Protect thy own
If you are Alliance, the very first target you should defend is Stonehearth Graveyard. Given the distance of Stonehearth Bunker from the Alliance spawn point, you are unlikely to reach it before the Horde does. Stonehearth Graveyard is almost always where you will encounter the Horde. Your offense will often flow westwards, past Balinda's garrison; defense is a South Eastern detour. You should prevent the capping of the graveyard at least until your side has secured Snowfall. If you can manage, attempt to recapture Stonehearth Bunker after repelling the first salvo at the graveyard. Defending Captain Balinda Stonehearth should be relatively easy with the proximity of the graveyard. Balinda is far easier to defeat than her Horde counterpart so any help, such as a boost to her attacks like Curse of the Elements on the player tanking her (if any), is good.
Further North, the Horde often run into a brick wall with Stormpike Graveyard. They will have to fight uphill unless they take the East road -- and few of them do -- which leads to the Alliance spawn point and Irondeep Mine. This is a tactical advantage as there are numerous points from which to snipe or heal as the Horde will be moving through the pass. Because killing opposing players reduce Reinforcements at a 1:1 ratio, the defense of Stormpike Graveyard often results in an Alliance advantage in the long run. Finally, the last bastion of defense is Stormpike Aid Station. Should the Horde break through the bridge, traditionally a source of their consternation, it is best to fight several yards East or in front of the Aid Station. This brings the Horde within range of the Stormpike Bowmen in the bunkers as well as within aggro range of the various NPCs that patrol the Stormpike grounds.
On the Horde side, defense should bolstered at either Captain Galvangar's garrison or the bottleneck between Iceblood Tower and Iceblood Graveyard, depending on where the Alliance is headed. This potential split in defense is a weakness and safeguards must be made against it. There are clear vantage points from where to see their movement as they will pass through the Field of Strife. If a rush comes from the West, they will head for Galvangar; fight inside Captain Galvangar's garrison and not in front of it. The Orc Captain has whirlwind and cleave attacks that are devastating to players, so use it to your advantage. Pick off the ranged DPS and healers and let Galvangar handle those in melee range. In defense of Iceblood, pick high vantage points from which to snipe or heal. Should Iceblood Tower get tagged, it is somewhat difficult to recapture because it is flush against the mountainside and the only way to access it is to pass through the flow of Alliance offense. If Iceblood Graveyard is tagged, Iceblood Tower is almost guaranteed to burn. Stonehearth Bunker, in contrast, is easier to assault and, conversely, retake because of its accessibility.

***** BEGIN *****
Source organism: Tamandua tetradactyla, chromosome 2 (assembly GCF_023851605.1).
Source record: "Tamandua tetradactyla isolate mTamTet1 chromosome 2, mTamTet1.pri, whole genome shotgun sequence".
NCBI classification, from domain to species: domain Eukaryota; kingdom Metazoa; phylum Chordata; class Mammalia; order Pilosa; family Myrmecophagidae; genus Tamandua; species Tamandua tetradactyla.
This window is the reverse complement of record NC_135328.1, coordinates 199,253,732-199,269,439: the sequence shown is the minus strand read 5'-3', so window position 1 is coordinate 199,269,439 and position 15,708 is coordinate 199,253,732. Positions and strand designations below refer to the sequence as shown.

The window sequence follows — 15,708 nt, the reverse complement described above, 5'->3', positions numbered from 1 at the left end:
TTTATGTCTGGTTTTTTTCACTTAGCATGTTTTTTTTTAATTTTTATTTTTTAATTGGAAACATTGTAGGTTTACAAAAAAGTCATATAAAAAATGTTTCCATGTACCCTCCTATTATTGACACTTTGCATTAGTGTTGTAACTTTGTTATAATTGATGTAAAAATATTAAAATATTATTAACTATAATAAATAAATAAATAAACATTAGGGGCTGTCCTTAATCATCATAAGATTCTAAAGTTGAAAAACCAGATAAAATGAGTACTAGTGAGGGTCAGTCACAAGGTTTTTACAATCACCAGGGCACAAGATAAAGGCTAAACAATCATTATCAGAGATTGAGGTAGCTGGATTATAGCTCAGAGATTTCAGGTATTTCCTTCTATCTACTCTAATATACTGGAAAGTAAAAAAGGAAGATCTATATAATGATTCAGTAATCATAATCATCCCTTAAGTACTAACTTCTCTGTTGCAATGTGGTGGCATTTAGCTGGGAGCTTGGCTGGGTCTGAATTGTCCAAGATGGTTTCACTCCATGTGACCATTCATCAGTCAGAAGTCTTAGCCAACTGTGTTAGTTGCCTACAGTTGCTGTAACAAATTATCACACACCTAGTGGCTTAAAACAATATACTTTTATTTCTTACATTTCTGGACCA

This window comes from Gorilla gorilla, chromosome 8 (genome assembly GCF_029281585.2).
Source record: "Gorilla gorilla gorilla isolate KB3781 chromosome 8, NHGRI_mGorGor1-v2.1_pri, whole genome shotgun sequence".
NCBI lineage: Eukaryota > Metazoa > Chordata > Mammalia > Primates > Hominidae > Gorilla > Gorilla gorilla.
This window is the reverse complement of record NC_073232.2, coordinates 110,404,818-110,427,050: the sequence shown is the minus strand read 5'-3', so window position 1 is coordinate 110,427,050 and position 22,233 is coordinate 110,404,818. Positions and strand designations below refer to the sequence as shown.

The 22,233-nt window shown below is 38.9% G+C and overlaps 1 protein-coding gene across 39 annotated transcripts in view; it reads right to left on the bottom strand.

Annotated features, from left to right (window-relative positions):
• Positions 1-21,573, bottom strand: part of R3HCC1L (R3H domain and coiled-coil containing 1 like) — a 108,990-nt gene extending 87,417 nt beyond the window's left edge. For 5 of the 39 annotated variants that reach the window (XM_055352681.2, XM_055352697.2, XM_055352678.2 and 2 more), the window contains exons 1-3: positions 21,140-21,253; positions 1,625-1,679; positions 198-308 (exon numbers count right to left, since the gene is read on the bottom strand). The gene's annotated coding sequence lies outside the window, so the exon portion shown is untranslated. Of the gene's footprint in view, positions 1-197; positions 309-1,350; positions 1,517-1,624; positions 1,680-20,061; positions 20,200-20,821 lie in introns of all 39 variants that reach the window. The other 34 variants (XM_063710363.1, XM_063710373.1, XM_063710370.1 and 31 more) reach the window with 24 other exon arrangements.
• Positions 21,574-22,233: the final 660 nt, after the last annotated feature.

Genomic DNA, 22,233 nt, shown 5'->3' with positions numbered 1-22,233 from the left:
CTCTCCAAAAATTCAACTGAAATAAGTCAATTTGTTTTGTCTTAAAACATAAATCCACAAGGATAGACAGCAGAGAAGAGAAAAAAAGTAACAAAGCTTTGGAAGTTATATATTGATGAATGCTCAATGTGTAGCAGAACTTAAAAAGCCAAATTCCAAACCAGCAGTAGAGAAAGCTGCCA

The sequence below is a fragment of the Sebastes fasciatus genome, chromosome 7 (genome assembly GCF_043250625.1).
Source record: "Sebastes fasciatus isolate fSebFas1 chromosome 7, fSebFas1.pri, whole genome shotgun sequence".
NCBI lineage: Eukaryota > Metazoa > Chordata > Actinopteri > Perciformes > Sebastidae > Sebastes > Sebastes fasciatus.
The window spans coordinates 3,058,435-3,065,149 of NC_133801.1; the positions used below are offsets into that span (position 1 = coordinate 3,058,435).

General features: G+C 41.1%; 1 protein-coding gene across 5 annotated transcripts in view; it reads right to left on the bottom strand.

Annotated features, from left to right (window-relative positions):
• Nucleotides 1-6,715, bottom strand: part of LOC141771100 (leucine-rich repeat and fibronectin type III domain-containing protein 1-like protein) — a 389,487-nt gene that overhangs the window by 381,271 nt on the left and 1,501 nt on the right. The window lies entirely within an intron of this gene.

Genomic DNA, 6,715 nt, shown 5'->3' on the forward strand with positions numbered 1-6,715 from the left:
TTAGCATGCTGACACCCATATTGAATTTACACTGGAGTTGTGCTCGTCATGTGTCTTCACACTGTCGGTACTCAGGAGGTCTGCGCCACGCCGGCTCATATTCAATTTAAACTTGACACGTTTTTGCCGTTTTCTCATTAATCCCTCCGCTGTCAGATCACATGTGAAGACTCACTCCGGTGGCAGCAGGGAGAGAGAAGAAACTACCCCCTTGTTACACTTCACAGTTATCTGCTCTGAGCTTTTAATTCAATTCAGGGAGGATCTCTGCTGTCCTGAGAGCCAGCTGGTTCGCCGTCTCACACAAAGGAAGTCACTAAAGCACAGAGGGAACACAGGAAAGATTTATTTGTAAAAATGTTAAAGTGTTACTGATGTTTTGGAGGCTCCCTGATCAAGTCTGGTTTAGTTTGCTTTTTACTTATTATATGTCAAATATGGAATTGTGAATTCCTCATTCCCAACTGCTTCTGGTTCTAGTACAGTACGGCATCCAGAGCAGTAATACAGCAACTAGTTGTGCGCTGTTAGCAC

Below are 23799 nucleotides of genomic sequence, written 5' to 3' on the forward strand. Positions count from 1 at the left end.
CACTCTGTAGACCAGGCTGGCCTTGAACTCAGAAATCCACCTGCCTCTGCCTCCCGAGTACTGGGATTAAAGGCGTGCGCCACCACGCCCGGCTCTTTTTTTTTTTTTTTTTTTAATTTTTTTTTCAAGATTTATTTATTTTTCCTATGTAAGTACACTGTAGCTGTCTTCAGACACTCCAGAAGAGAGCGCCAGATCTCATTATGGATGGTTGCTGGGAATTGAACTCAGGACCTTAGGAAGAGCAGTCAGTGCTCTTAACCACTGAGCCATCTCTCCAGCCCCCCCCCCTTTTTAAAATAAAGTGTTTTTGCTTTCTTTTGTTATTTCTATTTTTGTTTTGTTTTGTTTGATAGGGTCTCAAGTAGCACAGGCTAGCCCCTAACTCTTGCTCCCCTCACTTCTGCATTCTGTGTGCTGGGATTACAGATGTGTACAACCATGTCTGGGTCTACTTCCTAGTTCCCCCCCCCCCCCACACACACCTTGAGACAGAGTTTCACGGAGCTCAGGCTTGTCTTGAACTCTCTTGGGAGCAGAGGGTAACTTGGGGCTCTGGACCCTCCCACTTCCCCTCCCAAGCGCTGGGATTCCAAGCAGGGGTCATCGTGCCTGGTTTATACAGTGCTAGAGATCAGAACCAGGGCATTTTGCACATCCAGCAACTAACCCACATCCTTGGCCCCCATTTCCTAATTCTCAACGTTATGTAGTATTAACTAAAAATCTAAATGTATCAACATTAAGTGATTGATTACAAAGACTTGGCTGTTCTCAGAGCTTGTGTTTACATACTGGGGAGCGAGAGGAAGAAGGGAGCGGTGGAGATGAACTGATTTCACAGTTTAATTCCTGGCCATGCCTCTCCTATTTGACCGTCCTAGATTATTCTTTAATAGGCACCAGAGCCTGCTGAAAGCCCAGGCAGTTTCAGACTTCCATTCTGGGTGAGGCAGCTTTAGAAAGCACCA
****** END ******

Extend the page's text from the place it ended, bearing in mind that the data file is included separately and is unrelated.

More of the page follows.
Frostwolf Graveyard is arguably the hardest graveyard on the map to defend because it's on an open plain. This is why Frostwolf Graveyard is almost always tagged before Stormpike Graveyard -- its equivalent -- or even Iceblood Graveyard. There is no easy way to defend Frostwolf Graveyard, although most of the Alliance offense will come directly from the North. Smarter players, however, will ride around Eastwards, spreading the assault to all sides. Should the Alliance break through past Frostwolf Graveyard, the only real chokepoint is the uphill passage leading up to the East and West Frostwolf Towers. It doesn't work as well as the bridge on Dun Baldar simply because the line-of-sight issues prevent any real defense and combat will have to take place on the landing between the two towers. On a positive note, both towers are about 40 yards apart, so it's possible to help defend one tower while standing atop the other. Most of the Horde NPCs are on the Northern or lower part of Frostwolf Keep, so they will hardly play a part in defense the way Stormpike NPCs do.
Headlong into battle
"Military tactics are like unto water; for water in its natural course runs away from high places and hastens downwards."
Always seek the higher ground. Whether in offense or defense, terrain plays a large role in tactical advantage. For example, Horde players must avoid rushing Stormpike through the uphill West road as it is tantamount to walking into a trap. Yet game after game, Horde players will ride uphill to Stormpike like lambs to the slaughter. Alliance players sometimes fall into the same trap with the uphill road East of Icewing Bunker. Tactical standpoint aside, the practical reason for this is because the default camera view in World of Warcraft looks downwards over your character. Fighting elevated targets requires manually adjusting your camera view, which can prove very difficult -- not to mention impractical -- in combat.